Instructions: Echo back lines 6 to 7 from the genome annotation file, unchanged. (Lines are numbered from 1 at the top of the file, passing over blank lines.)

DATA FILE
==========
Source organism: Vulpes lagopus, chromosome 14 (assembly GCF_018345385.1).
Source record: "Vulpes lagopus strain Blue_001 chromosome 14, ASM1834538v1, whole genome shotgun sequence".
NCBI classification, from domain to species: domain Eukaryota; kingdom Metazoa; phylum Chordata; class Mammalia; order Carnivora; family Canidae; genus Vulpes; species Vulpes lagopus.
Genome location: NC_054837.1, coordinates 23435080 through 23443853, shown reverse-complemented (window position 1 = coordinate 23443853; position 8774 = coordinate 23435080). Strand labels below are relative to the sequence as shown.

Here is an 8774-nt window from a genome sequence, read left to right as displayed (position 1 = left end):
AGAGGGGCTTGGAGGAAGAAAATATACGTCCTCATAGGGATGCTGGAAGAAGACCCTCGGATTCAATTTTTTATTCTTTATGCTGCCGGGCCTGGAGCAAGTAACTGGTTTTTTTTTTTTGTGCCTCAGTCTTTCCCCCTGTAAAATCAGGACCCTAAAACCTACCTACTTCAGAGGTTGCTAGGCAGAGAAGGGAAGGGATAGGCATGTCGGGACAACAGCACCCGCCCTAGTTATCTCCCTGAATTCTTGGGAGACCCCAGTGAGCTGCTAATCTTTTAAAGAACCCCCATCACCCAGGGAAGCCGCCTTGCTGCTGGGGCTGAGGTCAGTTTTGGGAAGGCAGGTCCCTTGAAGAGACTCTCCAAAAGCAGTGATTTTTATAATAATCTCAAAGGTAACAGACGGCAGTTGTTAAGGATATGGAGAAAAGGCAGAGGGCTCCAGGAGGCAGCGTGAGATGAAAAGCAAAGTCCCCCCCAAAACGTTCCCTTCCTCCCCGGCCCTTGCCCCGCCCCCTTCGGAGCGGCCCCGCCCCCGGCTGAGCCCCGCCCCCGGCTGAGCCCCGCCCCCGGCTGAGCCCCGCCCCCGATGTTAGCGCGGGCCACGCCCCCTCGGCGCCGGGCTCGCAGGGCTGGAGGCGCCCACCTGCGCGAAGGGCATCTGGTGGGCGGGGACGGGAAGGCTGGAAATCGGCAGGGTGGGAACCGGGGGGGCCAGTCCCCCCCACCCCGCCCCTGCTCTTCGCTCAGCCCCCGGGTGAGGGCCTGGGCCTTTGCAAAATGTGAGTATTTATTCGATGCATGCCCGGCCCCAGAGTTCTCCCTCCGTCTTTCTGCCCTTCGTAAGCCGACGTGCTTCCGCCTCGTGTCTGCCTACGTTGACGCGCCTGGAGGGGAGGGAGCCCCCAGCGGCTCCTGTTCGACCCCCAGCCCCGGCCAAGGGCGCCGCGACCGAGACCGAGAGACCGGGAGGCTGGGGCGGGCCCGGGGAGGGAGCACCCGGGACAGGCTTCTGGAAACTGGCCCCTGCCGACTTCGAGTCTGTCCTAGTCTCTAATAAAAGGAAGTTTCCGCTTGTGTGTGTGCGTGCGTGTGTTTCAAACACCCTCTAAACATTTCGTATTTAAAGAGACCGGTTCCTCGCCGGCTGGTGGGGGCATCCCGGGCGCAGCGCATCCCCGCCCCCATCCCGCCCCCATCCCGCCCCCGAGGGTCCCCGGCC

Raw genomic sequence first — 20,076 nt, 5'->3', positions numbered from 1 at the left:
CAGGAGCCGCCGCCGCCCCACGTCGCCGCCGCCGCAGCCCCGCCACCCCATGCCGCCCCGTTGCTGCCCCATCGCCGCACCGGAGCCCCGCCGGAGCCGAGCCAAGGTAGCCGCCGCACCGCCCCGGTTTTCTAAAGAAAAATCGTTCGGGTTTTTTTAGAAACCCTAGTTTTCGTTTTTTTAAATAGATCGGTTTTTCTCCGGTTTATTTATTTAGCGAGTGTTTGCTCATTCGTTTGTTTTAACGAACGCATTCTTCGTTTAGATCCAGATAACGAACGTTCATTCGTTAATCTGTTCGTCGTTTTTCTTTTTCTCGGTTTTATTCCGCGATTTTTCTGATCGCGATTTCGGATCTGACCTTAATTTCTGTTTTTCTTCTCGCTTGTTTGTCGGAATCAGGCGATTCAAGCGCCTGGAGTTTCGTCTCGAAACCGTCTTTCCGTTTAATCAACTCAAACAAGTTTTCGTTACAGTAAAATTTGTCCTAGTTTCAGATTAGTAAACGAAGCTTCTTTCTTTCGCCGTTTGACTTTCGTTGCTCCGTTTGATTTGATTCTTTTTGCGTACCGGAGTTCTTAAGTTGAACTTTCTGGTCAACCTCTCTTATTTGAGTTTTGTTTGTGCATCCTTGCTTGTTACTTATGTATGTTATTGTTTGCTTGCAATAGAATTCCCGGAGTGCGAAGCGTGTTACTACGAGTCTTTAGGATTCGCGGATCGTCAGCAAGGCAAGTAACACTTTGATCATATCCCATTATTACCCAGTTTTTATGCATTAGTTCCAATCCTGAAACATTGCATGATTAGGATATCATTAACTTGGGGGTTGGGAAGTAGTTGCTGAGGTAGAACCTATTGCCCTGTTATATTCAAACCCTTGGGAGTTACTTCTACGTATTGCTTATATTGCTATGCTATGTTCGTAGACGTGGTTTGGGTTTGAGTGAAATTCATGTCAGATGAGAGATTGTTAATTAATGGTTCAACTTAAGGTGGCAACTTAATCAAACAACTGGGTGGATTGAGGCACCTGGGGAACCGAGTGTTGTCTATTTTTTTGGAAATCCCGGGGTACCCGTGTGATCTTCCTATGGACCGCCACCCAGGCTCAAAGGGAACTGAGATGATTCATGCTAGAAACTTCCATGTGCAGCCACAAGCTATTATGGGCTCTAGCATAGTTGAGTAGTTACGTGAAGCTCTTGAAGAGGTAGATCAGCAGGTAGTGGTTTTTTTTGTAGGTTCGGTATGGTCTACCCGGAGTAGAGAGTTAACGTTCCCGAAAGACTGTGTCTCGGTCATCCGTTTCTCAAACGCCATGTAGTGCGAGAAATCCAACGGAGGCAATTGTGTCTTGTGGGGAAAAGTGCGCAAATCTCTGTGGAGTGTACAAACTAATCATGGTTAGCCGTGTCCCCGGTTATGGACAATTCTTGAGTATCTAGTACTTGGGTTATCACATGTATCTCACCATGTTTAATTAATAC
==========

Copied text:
AGAGGGGCTTGGAGGAAGAAAATATACGTCCTCATAGGGATGCTGGAAGAAGACCCTCGGATTCAATTTTTTATTCTTTATGCTGCCGGGCCTGGAGCAAGTAACTGGTTTTTTTTTTTTGTGCCTCAGTCTTTCCCCCTGTAAAATCAGGACCCTAAAACCTACCTACTTCAGAGGTTGCTAGGCAGAGAAGGGAAGGGATAGGCATGTCGGGACAACAGCACCCGCCCTAGTTATCTCCCTGAATTCTTGGGAGACCCCAGTGAGCTGCTAATCTTTTAAAGAACCCCCATCACCCAGGGAAGCCGCCTTGCTGCTGGGGCTGAGGTCAGTTTTGGGAAGGCAGGTCCCTTGAAGAGACTCTCCAAAAGCAGTGATTTTTATAATAATCTCAAAGGTAACAGACGGCAGTTGTTAAGGATATGGAGAAAAGGCAGAGGGCTCCAGGAGGCAGCGTGAGATGAAAAGCAAAGTCCCCCCCAAAACGTTCCCTTCCTCCCCGGCCCTTGCCCCGCCCCCTTCGGAGCGGCCCCGCCCCCGGCTGAGCCCCGCCCCCGGCTGAGCCCCGCCCCCGGCTGAGCCCCGCCCCCGATGTTAGCGCGGGCCACGCCCCCTCGGCGCCGGGCTCGCAGGGCTGGAGGCGCCCACCTGCGCGAAGGGCATCTGGTGGGCGGGGACGGGAAGGCTGGAAATCGGCAGGGTGGGAACCGGGGGGGCCAGTCCCCCCCACCCCGCCCCTGCTCTTCGCTCAGCCCCCGGGTGAGGGCCTGGGCCTTTGCAAAATGTGAGTATTTATTCGATGCATGCCCGGCCCCAGAGTTCTCCCTCCGTCTTTCTGCCCTTCGTAAGCCGACGTGCTTCCGCCTCGTGTCTGCCTACGTTGACGCGCCTGGAGGGGAGGGAGCCCCCAGCGGCTCCTGTTCGACCCCCAGCCCCGGCCAAGGGCGCCGCGACCGAGACCGAGAGACCGGGAGGCTGGGGCGGGCCCGGGGAGGGAGCACCCGGGACAGGCTTCTGGAAACTGGCCCCTGCCGACTTCGAGTCTGTCCTAGTCTCTAATAAAAGGAAGTTTCCGCTTGTGTGTGTGCGTGCGTGTGTTTCAAACACCCTCTAAACATTTCGTATTTAAAGAGACCGGTTCCTCGCCGGCTGGTGGGGGCATCCCGGGCGCAGCGCATCCCCGCCCCCATCCCGCCCCCATCCCGCCCCCGAGGGTCCCCGGCC

Raw genomic sequence first — 20,076 nt, 5'->3', positions numbered from 1 at the left: